Crisis Severity The severity score from 1 to 5 is based on 31 indicators aggregated into 3 pillars (impact, conditions, and complexity)1.70 Very lowVery high 5
Impact This measures the impact of the crisis itself, in terms of the scope of its geographical, and human effects.0.90 Very lowVery high 5
Humanitarian Conditions This measures the conditions and status of the people affected, including info about the distribution of severity.2.00 Very lowVery high 5
Complexity This measures the complexity of the crisis, in terms of factors that affect its mitigation or resolution.1.70 Very lowVery high 5
Access Constraints This measures the level of humanitarian access constraints.1.0No constraintsExtreme constraints
- 93,000 People displaced [?]
For more than three decades, Thailand has been an important destination for refugees from Myanmar, currently hosting more than 93,000 refugees along the Thailand-Myanmar border. Nearly 80% of the refugees are ethnic Karen people, displaced by armed conflict between Karen separatists and the Myanmar Armed Forces in the 1980s.?
Myanmar refugees live in nine camps, most of which were established in 1997 following a large refugee movement.?
Thailand is not a signatory of the 1951 Refugee Convention and enforces a strict encampment policy. Most of the refugees were born in Thailand and have never stepped outside the camps. Conditions in the camps are poor. Overcrowding is a concern, particularly in Mae La Camp, which hosts more than 43,000 refugees. Considered ‘illegal migrants’ and unable to work, access public services, or leave the camps, the population is extremely dependent on humanitarian assistance.?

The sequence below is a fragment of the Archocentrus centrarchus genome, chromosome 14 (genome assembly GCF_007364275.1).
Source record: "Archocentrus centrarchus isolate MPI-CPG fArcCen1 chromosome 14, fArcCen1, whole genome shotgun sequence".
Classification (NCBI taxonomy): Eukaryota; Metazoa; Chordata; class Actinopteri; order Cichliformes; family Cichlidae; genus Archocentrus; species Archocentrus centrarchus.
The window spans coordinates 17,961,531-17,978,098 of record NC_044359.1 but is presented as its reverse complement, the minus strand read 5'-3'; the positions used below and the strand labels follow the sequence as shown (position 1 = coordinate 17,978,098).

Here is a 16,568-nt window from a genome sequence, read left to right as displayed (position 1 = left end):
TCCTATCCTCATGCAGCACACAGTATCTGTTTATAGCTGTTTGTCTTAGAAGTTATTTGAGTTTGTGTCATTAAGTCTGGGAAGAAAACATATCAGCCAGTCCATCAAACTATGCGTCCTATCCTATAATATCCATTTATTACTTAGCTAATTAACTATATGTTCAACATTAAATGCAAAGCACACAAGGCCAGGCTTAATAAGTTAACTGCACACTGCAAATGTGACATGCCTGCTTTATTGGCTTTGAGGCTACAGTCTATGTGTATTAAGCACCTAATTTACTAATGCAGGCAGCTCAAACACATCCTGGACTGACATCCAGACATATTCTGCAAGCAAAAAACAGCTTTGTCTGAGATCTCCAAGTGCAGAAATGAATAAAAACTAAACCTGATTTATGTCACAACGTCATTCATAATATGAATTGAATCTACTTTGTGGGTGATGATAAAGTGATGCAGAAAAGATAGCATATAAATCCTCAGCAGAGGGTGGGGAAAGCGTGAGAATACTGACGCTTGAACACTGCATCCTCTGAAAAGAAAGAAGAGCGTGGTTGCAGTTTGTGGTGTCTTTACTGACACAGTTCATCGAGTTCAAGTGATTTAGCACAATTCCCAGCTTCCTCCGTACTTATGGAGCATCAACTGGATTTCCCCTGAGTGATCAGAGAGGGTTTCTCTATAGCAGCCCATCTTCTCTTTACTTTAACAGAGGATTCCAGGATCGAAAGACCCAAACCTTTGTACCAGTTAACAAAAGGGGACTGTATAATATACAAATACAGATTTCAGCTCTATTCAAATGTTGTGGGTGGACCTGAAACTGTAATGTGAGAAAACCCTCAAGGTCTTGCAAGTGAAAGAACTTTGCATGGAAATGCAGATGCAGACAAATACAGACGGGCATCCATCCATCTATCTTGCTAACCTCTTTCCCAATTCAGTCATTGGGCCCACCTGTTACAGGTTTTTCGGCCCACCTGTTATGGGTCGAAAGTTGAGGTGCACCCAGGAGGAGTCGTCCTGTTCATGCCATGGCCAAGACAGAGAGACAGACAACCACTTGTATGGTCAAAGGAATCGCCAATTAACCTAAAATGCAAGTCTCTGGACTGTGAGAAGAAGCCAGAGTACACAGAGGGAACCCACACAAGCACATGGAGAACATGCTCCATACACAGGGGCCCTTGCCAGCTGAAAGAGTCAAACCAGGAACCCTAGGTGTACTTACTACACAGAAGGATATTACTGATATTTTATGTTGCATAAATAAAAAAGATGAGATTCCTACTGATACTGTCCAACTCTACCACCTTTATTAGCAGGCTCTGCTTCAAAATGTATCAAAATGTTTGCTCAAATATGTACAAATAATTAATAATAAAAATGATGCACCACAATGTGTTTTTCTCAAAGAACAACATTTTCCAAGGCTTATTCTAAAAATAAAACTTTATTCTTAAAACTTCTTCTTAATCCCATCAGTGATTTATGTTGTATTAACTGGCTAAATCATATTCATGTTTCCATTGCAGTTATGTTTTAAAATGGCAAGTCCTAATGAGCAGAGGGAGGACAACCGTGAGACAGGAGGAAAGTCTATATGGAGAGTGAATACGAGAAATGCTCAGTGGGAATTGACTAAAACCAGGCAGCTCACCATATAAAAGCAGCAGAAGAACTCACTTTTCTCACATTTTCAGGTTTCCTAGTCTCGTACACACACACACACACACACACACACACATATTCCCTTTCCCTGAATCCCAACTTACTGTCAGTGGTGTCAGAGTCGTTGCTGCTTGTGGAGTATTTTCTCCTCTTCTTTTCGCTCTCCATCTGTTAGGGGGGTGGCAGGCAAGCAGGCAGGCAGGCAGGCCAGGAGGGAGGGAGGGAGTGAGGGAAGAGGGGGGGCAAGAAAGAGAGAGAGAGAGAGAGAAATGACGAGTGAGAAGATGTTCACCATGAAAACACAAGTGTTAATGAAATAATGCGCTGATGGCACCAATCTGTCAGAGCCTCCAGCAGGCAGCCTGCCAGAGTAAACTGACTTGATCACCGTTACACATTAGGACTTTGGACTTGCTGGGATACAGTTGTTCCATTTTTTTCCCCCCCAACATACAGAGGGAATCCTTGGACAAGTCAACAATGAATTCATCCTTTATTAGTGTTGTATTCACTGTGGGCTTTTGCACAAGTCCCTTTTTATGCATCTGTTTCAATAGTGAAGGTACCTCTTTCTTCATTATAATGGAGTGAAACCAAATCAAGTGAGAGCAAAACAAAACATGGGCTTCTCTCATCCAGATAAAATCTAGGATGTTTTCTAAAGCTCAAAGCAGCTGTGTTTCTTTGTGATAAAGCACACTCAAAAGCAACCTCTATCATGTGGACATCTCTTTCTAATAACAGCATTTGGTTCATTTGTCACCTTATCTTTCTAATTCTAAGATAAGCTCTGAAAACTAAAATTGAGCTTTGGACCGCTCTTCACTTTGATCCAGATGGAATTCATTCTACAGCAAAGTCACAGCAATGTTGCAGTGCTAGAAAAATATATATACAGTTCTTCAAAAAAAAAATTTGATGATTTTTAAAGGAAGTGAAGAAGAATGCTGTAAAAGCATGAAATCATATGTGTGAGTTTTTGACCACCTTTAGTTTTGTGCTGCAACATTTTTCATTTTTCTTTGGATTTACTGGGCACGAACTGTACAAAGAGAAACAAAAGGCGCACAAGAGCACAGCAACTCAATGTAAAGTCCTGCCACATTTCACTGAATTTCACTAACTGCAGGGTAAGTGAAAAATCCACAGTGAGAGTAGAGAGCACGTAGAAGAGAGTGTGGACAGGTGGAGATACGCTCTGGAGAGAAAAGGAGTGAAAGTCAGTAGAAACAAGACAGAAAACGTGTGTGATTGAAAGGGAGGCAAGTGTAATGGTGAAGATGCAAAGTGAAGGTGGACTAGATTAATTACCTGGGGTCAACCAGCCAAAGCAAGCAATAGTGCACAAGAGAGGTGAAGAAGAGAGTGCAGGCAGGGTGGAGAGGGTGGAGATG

There are no recent development. This crisis is being monitored by our analysis team.
The ACAPS team is monitoring the impact of the COVID-19 pandemic. For more information related to the outbreak, see the ACAPS COVID-19 Project.
The refugee camps along the Thailand-Myanmar border are geographically isolated. Many are located in remote and mountainous areas which are difficult to reach, especially in monsoon season. The electricity grid is weak, and non-existent in some camps. Lack of legal recognition has limited the ability for refugees to access certain public services, including health care, education, and work opportunities outside the camps.
International funding for humanitarian response activities in the Thai refugee camps has decreased in recent years. The focus of response has shifted toward a development strategy and one that emphasizes resettlement and facilitated voluntary return. This has had a direct impact on the amount of assistance and services being provided to refugees from Myanmar.?
Repatriation and Voluntary Return
Repatriation and resettlement of refugees has been ongoing since 2005, with more than 100,000 refugees from the camps being resettled to another country.
Thailand and Myanmar agreed in 2016 on a programme to facilitate voluntary return of refugees. This has been coordinated by UNHCR, and is currently the only mechanism for voluntary return to Myanmar. Since its inception in 2016, approximately 1,000 refugees have returned to southeast Myanmar. However, refugee acceptance of the programme and willingness to return has been hampered by the ongoing conflicts in Myanmar and fear of violence and persecution upon return to the country. ?